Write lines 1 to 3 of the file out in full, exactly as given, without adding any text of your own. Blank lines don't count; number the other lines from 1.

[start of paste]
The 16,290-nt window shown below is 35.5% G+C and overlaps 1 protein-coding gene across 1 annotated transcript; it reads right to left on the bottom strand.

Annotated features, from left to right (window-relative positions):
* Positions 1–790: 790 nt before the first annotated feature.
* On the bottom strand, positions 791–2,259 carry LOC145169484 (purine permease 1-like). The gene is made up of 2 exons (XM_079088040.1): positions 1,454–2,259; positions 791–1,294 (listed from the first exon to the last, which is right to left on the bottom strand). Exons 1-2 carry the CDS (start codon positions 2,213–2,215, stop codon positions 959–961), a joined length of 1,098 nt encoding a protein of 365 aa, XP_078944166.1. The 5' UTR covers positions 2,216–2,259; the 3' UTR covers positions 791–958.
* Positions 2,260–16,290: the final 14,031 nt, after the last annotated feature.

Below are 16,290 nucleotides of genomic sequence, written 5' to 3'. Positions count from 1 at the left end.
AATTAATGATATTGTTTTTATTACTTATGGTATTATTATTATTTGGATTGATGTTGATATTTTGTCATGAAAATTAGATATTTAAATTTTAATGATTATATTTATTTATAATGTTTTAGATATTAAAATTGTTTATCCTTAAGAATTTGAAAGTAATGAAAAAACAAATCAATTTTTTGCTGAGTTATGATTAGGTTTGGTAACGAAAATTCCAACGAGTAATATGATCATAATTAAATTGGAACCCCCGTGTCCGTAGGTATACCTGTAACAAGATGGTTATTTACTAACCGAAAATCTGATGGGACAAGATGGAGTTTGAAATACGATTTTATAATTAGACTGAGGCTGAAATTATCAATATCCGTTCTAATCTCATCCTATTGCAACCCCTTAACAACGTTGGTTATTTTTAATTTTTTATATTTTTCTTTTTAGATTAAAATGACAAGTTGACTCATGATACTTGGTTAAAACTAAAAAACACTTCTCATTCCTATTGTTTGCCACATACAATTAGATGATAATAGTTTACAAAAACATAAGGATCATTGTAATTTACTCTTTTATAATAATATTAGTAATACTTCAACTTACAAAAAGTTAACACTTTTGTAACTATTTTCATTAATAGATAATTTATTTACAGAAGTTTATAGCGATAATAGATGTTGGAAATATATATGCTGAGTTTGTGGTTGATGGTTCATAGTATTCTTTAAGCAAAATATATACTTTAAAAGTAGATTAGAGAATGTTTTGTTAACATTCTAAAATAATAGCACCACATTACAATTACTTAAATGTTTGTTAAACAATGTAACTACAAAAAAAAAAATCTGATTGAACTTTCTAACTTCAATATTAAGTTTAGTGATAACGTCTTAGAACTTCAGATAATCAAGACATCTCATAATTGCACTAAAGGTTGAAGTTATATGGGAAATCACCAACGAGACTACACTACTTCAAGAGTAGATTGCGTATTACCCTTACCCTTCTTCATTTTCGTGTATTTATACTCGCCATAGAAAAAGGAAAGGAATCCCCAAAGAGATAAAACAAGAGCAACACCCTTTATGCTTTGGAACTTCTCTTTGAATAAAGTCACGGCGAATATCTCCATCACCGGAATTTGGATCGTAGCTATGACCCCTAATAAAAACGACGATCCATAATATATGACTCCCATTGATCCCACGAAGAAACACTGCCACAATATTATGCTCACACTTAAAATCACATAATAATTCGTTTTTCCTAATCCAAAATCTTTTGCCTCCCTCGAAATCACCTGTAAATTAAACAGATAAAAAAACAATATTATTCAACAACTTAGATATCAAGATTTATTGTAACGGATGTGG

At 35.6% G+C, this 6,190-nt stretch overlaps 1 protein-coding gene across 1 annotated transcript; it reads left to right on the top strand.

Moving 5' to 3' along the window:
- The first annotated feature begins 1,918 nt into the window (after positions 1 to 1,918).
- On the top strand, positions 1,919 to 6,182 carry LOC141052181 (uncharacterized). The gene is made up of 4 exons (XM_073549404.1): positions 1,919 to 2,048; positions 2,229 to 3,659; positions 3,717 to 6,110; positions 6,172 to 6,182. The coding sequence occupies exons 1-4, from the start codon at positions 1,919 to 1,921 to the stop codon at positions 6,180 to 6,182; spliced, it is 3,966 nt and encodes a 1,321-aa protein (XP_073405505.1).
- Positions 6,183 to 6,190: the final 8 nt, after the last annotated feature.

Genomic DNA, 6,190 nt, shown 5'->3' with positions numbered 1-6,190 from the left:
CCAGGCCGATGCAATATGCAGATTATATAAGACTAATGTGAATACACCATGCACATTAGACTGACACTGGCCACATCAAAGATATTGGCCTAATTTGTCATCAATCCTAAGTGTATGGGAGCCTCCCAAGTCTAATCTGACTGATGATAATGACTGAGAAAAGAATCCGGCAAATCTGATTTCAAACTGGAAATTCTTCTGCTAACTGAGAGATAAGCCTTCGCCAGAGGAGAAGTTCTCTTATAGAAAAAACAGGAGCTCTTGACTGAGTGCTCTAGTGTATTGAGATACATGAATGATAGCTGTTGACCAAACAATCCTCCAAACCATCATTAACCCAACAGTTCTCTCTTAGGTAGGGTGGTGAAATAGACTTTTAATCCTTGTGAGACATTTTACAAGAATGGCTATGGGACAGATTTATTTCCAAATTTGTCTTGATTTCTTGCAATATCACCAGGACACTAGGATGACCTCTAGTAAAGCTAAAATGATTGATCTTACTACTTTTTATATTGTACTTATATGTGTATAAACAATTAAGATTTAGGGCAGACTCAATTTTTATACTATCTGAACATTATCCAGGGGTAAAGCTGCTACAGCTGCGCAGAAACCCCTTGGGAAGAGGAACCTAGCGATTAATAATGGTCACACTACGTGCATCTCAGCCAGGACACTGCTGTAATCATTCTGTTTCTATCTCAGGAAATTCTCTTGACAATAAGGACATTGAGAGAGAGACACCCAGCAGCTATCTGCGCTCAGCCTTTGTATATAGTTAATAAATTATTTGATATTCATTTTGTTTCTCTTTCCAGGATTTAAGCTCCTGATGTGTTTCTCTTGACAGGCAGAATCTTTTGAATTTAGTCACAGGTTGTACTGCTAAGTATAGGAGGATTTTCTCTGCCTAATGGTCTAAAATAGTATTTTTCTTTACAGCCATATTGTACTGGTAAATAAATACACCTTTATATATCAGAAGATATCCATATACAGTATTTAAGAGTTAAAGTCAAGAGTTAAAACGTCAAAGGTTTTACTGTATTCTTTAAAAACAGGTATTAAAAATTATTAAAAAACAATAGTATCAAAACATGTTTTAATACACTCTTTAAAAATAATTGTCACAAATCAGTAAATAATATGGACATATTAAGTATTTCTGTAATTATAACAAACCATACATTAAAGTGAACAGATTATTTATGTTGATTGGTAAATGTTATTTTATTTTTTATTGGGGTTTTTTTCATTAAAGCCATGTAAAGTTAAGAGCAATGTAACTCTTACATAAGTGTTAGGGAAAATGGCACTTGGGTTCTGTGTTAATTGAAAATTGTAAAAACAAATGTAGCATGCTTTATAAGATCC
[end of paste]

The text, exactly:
The 16,290-nt window shown below is 35.5% G+C and overlaps 1 protein-coding gene across 1 annotated transcript; it reads right to left on the bottom strand.

Annotated features, from left to right (window-relative positions):
* Positions 1–790: 790 nt before the first annotated feature.